walking

Appalachian Trail -March 23 2015- October 1 2015

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Two years ago! I can’t believe it has been that long, and I can’t believe it has only been two years. I can still close my eyes and find myself on some distant mountain in the Appalachians. Today I am finishing up packing our resupply boxes for the PCT! I can’t wait to get back on trail!!!!

Flask and I will be starting in Campo on May 13th 2017!!!! Happy Trails! I hope to see some of you out there! ❤

 

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Hiking for a Cause

Hey guys!

So, I’ve been thinking about hiking to raise money for a cause. I used the website: hike for and decided to hike for the Sierra Club (http://www.sierraclub.org/) and the Pacific Crest Trail Association (http://www.pcta.org/). If you want to make a pledge, then check out my hike profile here:

http://www.hikefor.com/Captain_Planet/PCT/2017

The plan is to start in May 2017!

I choose the Sierra Club after reading this disturbing article today:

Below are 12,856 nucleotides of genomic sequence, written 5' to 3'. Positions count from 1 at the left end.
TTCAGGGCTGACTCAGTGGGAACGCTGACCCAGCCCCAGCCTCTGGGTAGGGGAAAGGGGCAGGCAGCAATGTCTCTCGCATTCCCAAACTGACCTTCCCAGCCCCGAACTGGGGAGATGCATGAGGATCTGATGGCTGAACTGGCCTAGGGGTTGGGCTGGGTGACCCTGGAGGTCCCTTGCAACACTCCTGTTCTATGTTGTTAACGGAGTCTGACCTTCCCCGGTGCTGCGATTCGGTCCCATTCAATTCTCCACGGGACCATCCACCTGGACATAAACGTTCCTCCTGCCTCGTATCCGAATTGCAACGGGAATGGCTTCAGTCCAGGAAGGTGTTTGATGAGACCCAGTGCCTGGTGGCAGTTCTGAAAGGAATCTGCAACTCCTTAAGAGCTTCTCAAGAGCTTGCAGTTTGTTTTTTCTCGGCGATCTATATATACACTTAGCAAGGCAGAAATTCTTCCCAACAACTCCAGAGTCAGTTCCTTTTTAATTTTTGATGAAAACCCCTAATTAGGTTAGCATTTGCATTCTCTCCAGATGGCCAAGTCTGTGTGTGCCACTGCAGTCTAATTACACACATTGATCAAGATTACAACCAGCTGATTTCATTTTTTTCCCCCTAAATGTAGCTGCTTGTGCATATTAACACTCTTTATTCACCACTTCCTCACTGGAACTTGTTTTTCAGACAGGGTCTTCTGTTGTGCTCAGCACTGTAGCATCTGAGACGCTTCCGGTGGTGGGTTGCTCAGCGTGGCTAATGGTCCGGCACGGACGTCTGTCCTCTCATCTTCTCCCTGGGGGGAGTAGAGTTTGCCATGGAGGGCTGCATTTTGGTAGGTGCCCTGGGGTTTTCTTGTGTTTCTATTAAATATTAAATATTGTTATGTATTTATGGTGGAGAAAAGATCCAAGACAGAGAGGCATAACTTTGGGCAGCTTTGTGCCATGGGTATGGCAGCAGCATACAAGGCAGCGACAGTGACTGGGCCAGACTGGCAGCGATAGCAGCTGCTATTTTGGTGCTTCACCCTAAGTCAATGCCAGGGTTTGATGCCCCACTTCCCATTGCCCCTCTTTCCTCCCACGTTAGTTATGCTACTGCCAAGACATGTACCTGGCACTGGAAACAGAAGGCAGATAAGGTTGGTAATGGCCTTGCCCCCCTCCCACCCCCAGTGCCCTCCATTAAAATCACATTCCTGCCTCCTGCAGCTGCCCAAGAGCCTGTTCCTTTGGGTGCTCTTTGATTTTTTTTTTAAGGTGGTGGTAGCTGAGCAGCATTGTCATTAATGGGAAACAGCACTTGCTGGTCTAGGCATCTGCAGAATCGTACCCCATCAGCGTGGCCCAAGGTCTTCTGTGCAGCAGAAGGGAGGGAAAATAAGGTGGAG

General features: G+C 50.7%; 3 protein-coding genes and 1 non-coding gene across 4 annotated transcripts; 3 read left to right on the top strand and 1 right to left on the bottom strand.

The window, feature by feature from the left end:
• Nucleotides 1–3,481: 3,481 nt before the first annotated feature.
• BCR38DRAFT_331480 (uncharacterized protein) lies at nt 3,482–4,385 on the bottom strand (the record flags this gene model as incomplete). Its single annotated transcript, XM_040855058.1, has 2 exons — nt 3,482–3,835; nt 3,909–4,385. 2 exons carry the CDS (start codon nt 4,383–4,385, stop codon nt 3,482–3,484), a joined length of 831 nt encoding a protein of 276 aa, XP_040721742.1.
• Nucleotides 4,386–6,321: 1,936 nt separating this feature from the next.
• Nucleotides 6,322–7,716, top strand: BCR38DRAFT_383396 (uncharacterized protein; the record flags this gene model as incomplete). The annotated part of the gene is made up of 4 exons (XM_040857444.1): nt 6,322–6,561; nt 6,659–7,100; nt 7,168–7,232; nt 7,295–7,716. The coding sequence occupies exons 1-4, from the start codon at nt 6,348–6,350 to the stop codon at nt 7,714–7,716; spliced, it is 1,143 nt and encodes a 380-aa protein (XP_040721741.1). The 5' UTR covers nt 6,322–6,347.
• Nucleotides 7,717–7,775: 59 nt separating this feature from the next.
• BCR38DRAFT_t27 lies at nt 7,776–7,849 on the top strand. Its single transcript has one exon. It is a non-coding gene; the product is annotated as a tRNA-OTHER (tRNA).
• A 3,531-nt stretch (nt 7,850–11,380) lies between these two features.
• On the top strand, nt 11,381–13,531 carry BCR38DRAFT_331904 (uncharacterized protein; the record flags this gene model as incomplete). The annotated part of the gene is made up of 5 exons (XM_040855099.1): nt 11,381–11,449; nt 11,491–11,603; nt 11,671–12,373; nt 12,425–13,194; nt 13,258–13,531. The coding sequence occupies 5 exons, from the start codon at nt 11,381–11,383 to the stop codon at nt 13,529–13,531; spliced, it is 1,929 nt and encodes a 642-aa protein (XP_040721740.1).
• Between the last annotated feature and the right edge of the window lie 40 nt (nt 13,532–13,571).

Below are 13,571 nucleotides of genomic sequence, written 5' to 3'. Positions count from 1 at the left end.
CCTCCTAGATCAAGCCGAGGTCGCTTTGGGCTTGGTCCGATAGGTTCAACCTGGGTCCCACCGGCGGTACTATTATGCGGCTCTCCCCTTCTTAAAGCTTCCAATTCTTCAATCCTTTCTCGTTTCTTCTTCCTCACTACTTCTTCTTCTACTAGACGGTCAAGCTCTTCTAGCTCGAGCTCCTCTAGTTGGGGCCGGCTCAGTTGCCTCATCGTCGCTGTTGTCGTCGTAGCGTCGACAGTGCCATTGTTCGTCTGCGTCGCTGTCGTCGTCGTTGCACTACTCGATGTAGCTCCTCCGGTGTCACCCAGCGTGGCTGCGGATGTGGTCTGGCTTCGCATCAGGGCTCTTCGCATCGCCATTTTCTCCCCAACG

https://www.theguardian.com/environment/2017/jan/19/bureau-land-management-federal-lease

I first noticed (first hand travels) that this was happening in 2009…how sad that it is going to get worse. A lot of places are going to be ruined for mining in addition to the places they will make inaccessible by charging ridiculous fees for “improvements.” Some of my favorite places on earth have been “improved” out of existence by rich people who think that nature should be covered in concrete, fancy lawns and flush toilets. The switch to state control is a big mistake. Captain Planet disapproves of this obvious move towards privatization. Take action guys!

 

PCT 2017

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October 2016, Mother Earth and I did a little hike on the PCT near Lake Tahoe. It was a spontaneous hike without much thought or planning. I did manage to take a peak at the weather, so we only stayed on night. The first snows came the following day. We hiked up to a nice campsite on a ridge. We set up camp and made dinner right away. As we unpacked the food, I realized that I packed the extra dinner bag rather than the actual food bag I had prepared.

I looked at mom  with slight alarm and thought “Will she be mad?”

She laughed for awhile at my mistake and eventually asked me which one we should have for dinner.

I responded with “Which one do you want for breakfast?”

We laughed again. All food is good food when you are hungry.